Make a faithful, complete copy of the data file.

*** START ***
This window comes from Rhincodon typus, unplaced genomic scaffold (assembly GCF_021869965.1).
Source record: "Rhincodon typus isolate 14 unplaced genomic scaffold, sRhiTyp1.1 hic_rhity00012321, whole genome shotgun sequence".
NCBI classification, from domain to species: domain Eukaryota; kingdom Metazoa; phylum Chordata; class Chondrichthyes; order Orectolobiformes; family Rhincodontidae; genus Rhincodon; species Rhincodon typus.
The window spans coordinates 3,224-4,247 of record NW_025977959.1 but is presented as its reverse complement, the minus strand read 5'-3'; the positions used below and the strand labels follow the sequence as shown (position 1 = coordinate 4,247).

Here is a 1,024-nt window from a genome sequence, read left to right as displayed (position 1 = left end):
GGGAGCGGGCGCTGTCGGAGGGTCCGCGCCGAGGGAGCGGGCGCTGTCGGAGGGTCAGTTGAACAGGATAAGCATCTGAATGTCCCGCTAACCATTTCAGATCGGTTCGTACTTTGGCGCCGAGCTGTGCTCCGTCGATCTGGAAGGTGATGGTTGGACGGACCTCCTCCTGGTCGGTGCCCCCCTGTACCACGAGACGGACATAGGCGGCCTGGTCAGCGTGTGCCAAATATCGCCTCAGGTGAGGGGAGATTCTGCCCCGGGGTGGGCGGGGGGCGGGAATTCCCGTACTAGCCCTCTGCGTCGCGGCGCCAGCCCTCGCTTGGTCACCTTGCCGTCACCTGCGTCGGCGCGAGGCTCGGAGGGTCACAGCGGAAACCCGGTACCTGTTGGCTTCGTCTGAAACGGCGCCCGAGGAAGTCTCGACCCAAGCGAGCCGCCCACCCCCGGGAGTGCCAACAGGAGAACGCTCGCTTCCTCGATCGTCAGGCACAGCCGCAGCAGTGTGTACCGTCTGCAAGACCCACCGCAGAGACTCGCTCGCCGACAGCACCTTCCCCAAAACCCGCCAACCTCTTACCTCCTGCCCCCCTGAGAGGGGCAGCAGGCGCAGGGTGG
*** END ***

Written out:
This window comes from Rhincodon typus, unplaced genomic scaffold (assembly GCF_021869965.1).
Source record: "Rhincodon typus isolate 14 unplaced genomic scaffold, sRhiTyp1.1 hic_rhity00012321, whole genome shotgun sequence".
NCBI classification, from domain to species: domain Eukaryota; kingdom Metazoa; phylum Chordata; class Chondrichthyes; order Orectolobiformes; family Rhincodontidae; genus Rhincodon; species Rhincodon typus.
The window spans coordinates 3,224-4,247 of record NW_025977959.1 but is presented as its reverse complement, the minus strand read 5'-3'; the positions used below and the strand labels follow the sequence as shown (position 1 = coordinate 4,247).

Here is a 1,024-nt window from a genome sequence, read left to right as displayed (position 1 = left end):
GGGAGCGGGCGCTGTCGGAGGGTCCGCGCCGAGGGAGCGGGCGCTGTCGGAGGGTCAGTTGAACAGGATAAGCATCTGAATGTCCCGCTAACCATTTCAGATCGGTTCGTACTTTGGCGCCGAGCTGTGCTCCGTCGATCTGGAAGGTGATGGTTGGACGGACCTCCTCCTGGTCGGTGCCCCCCTGTACCACGAGACGGACATAGGCGGCCTGGTCAGCGTGTGCCAAATATCGCCTCAGGTGAGGGGAGATTCTGCCCCGGGGTGGGCGGGGGGCGGGAATTCCCGTACTAGCCCTCTGCGTCGCGGCGCCAGCCCTCGCTTGGTCACCTTGCCGTCACCTGCGTCGGCGCGAGGCTCGGAGGGTCACAGCGGAAACCCGGTACCTGTTGGCTTCGTCTGAAACGGCGCCCGAGGAAGTCTCGACCCAAGCGAGCCGCCCACCCCCGGGAGTGCCAACAGGAGAACGCTCGCTTCCTCGATCGTCAGGCACAGCCGCAGCAGTGTGTACCGTCTGCAAGACCCACCGCAGAGACTCGCTCGCCGACAGCACCTTCCCCAAAACCCGCCAACCTCTTACCTCCTGCCCCCCTGAGAGGGGCAGCAGGCGCAGGGTGG